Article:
Using rice hulls as an aggregate for lightweight concrete blocks might be quite effective. Such blocks should also be more insulating than conventional ones. I think this idea will require some experiments to see how well it works and to perfect the formulas. Let us know how it works out.

1:10 PM  
Blogger carmen said...

thank you for your comment. i'd be willing to share my studies with you after i will do all the experiments. let's make a greener environment and help save our rivers and mountains.

4:49 AM  
Anonymous Brother toner expert said...

In our province, we usually discard rice hulls because we don't know its use. I will suggest this one to my father so that rice hull would be of use to us.

11:14 PM  
Anonymous MAKI said...

I'm Jonas Makiramdam from Philippines. I'm a graduating architecture student and I'm doing some research to alternative building materials because I'm a proponent of Green and Sustainable Housing. I'll appreciate some information about rice hulls for a sustainable design, it would be a big help if you share the results of your research. Thank you. :)

6:15 AM  
Blogger Kelly Hart said...

I don't have any personal experience using rice hulls as fill for earthbag building, but there are a few other people who do, including the folks at http://recycledrice.org/rice-hulls.php where you can learn some more.

1:39 PM  
Anonymous Anonymous said...

I'm a civil engineering student and were doing a feasibility study and I'm thinking to use these rice hulls as a substitute material as wall, as ceiling etc.. if we process this rice hulls to be like in a plywood form what can be the materials that can affect to form chemical reactions that produces harmful effect and lessens its quality? opposed to this what can be be used to make this experiment a useful one? thank you...

6:33 PM  
Blogger Kelly Hart said...

Rice hulls are primarily useful as insulation because of the trapped air that they provide when loosely packed into a wall cavity or in bags. If you try to glue the hulls together somehow to form a rigid matrix, this will likely lessen the insulation value. Still, doing something like this may be worthwhile in provide some reasonably well-insulated material.

Rice hulls on their own do resist fire and mold, so this is a good basis for residential insulation. Beyond that, it will take some experimentation to find other useful ways to utilize them.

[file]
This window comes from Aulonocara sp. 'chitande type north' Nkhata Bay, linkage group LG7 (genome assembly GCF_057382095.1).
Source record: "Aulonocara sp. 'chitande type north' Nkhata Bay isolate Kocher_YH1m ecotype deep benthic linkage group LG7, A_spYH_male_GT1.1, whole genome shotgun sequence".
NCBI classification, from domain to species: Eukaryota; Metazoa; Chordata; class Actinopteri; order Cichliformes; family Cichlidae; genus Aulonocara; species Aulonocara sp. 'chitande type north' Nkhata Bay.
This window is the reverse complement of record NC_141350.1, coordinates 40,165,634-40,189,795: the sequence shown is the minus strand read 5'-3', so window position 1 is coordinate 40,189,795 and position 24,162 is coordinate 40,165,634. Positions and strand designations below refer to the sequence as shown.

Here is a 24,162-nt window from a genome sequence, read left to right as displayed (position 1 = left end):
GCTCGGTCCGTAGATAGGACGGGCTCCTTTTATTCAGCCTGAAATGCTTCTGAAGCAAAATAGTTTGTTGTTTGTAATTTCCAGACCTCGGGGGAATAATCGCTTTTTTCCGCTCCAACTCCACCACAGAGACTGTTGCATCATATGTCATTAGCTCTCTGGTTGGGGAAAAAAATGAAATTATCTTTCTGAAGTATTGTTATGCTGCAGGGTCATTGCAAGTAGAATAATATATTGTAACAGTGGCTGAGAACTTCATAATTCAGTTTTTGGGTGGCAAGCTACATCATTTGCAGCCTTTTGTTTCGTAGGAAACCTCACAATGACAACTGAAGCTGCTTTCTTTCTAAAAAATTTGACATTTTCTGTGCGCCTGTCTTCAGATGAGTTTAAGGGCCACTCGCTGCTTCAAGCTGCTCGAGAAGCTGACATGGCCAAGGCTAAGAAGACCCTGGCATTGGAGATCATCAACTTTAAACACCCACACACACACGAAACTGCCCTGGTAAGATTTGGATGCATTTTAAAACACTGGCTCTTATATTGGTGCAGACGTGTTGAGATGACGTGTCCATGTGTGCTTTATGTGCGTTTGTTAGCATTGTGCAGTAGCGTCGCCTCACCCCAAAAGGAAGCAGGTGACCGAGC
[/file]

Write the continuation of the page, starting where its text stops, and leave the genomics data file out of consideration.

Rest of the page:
1:45 PM  
Anonymous Paddy Dehusker said...

Rice hulls are generally very durable and available for very cheap in India.. They could be put to amazing uses like producing elctricuty

1:39 AM  
Anonymous Rob said...

Hi
I'm looking at building a octagon shaped building for a tourist venture in the Philippines using rice hull bagged walls, adding steel connections making trusses out of bamboo. Bagged Rice hulls for the ceilings insulation with concrete roof.
I am searching if anyone has done any work on removing aggregate and replacing rice hulls for light weight concrete similar to what they do with polystyrene in tilt panel walls.??
rob_mccredie@yahoo.com love to talk to anyone else in The Philippines as well. Cheers Rob

11:51 PM  
Blogger Kelly Hart said...

Owen Geiger, my associate at www.naturalbuildingblog.com posted about using rice hulls and how effective they can be. See http://www.naturalbuildingblog.com/interview-maggie-chiang-dao-bb-rice-hull-houses/

9:00 AM  
Blogger melissa b. said...

hi kelly, have you ever tried, or heard of anyone trying, to use rice hulls instead of straw in cob? we are still trying to figure out how to make the easiest structure without using so many man made materials. i am def. using rice hulls but just not sure how yet. i talked to owen and he suggesting using rebar with rice hull bag infill which is great but the idea of rice hulls in cob is very fascinating and maybe something doable.

5:36 PM  
Blogger Kelly Hart said...

Melissa, I don't think that using rice hulls with cob would work very well because the main function of putting straw in cob is to give it cohesive strength through the long fibers; rice hulls would not do this.

8:05 PM  
Blogger melissa b. said...

as soon as i sent this comment i realized that was the case. but maybe we will use them in the earthen floor instead of slip straw.(:

6:36 AM  
Blogger Dianna said...

Dianna H.
We are getting ready to build in Northeast Texas this summer and have been looking at light clay straw wall construction. I am interested in using rice hulls for attic insulation and would like to know if anyone can help me find a source for the rice hulls.

3:50 PM  
Blogger Kelly Hart said...

Texas is one of the few states where rice is grown, so it shouldn't be too hard to find rice hulls for sale. One place I noticed online is http://www.morganbulkinc.com

5:01 PM  
Blogger Dianna said...

Dianna H.
Thanks, I have a few places to call. Most of the online listings want to sell it in 40 lb. bags and I need lots more and was hoping to find it cheaper too!

5:57 PM